When Gardner took his leave of us, my head was spinning! And yet, what he did not do was tell any of us that he wanted to buy our stories for Asimov’s Science Fiction. While disappointing, it wasn’t surprising that none of us had written an Asimov’s-worthy story—yet. Naturally, Gardner could see more clearly than we could that writing is a long game. He did buy from some of us later and/or gave us an honorable mention in one of his year’s best anthologies.
I came away from Clarion vowing to sell Gardner a story. Alas that never happened. But here’s what did occur: Gardner’s advice helped me sell some of my Clarion stories once they had been rewritten from start to finish. A couple of those eventually went on to find homes in Asimov’s sister magazine, Analog. So in closing, I want to thank Gardner for helping to make me the Analog writer I became.
Memorial Day Weekend, come hear me read from one of my dinosaur stories and talk about time travel, shopping at Target in Middle Earth, critiquing, writing methods, predatory business practices, anthropomorphism, and who knows what else! Here is my schedule for Balticon:
Friday, May 25
6pm Anthropomorphism in SFF
Learn how to tell stories from an animal’s unique perspective without resorting to writing humans in fursuits.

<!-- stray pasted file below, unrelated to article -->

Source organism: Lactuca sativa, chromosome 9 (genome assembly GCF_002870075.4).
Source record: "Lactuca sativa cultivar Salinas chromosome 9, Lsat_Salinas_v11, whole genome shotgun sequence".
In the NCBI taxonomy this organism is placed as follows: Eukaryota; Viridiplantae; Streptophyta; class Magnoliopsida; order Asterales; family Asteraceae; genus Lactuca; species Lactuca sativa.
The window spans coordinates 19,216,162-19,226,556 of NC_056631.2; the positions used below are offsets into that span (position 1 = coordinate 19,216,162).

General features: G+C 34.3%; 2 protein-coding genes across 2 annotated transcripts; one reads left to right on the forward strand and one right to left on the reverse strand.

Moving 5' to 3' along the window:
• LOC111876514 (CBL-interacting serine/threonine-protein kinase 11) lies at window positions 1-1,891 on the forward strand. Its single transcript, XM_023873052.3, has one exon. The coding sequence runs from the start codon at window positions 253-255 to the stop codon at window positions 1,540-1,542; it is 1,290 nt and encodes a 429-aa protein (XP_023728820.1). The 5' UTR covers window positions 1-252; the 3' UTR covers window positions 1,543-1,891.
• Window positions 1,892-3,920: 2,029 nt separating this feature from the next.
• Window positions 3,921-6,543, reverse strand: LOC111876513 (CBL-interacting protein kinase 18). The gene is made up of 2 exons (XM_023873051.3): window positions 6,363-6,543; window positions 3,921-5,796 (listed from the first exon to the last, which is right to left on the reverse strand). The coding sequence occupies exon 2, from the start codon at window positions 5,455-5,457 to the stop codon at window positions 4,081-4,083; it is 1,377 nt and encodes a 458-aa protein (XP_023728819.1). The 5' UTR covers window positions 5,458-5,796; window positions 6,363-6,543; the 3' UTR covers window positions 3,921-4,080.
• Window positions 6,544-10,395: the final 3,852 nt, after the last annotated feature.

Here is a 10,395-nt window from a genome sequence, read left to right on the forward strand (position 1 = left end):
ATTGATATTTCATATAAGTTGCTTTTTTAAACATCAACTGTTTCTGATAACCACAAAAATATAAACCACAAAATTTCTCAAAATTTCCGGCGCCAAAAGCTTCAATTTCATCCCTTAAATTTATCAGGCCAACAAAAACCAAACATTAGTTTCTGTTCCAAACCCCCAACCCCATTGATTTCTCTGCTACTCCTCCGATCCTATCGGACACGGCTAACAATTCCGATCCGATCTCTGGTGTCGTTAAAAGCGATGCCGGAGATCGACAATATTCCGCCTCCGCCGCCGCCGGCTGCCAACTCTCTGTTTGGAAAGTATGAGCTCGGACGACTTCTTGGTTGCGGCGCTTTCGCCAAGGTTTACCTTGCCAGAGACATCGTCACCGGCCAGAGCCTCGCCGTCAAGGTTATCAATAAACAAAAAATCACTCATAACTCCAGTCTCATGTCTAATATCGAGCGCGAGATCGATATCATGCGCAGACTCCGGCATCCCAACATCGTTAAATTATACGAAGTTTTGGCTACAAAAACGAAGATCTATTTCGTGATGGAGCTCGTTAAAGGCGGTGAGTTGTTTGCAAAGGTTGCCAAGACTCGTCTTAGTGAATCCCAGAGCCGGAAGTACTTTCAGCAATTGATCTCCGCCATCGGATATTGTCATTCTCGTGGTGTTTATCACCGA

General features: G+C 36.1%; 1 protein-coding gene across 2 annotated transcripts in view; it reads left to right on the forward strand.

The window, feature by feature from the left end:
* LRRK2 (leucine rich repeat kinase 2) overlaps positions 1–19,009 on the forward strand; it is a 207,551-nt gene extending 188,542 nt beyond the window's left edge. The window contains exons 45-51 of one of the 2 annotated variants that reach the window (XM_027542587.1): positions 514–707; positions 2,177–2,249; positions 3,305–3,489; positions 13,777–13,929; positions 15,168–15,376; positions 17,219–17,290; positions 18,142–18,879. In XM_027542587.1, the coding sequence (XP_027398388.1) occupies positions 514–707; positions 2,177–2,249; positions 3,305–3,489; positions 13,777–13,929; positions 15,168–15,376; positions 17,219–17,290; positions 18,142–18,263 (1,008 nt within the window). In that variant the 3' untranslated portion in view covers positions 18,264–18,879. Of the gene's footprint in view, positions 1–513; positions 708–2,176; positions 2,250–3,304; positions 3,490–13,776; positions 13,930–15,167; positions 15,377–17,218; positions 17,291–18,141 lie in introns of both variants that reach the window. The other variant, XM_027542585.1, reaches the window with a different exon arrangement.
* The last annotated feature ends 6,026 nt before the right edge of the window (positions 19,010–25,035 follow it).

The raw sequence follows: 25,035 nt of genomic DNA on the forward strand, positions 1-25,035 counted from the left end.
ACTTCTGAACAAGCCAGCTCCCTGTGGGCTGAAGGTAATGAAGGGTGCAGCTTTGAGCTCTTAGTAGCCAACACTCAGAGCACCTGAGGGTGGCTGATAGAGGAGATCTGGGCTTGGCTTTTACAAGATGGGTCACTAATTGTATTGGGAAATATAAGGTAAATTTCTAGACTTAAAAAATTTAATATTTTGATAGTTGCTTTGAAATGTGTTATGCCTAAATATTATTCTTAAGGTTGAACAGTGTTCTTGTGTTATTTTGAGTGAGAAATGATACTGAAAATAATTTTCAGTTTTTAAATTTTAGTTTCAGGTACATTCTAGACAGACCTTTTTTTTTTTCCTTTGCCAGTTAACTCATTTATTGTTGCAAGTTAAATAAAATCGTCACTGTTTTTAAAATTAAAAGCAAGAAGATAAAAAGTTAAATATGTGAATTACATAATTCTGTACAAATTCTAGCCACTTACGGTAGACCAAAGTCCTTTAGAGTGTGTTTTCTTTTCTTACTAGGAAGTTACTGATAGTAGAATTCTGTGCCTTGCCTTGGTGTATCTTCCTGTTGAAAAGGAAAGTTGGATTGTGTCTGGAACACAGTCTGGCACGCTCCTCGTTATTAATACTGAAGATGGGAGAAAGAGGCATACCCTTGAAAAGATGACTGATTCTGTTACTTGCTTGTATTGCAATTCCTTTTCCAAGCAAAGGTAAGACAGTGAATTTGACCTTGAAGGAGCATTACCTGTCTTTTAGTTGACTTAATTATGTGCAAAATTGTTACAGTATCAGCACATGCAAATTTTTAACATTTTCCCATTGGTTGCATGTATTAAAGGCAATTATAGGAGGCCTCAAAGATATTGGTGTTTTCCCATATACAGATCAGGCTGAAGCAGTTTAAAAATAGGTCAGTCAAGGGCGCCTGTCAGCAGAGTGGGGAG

Saturday, May 26
11am Stopping the Clocks: Time Travel in Writing
In 1888, H.G. Wells wrote his first time travel story, “The Chronic Argonauts.” 130 years later, the concept is as popular as ever , with people still trying new takes on it. Why is time travel so perennial a theme? What are some of the different rules we’ve seen, and how do they make for good storytelling?
1pm You Can’t Shop at Target in Middle Earth
In your original fantasy setting, everything the characters own has to come from somewhere. Let’s talk about how to build a believable material culture for your world.
2pm Recognizing Predatory Business Practices
How to look for signs that you might not be dealing with a legitimate company – including common tactics such as pay-to-play, signing over derivative works, and others.
Sunday, May 27
12pm Readings: Sarah Avery, Rosemary Claire Smith, Carl Paolino
Authors Sarah Avery, Rosemary Claire Smith, and Carl Paolino read from their work.
5pm How to Incorporate Critique
What do you do when you have two readers giving you different or even contradictory feedback? How much are you willing to let the feedback change your work?
Monday, May 28
10am Outlining vs. Pantsing
Some storytellers require a detailed outline to start fleshing out their story, but others prefer to write by the seat of the pants. What are some techniques to help you get better at one when you prefer the other? Authors and gamemasters welcome!
Hope to see lots of you there!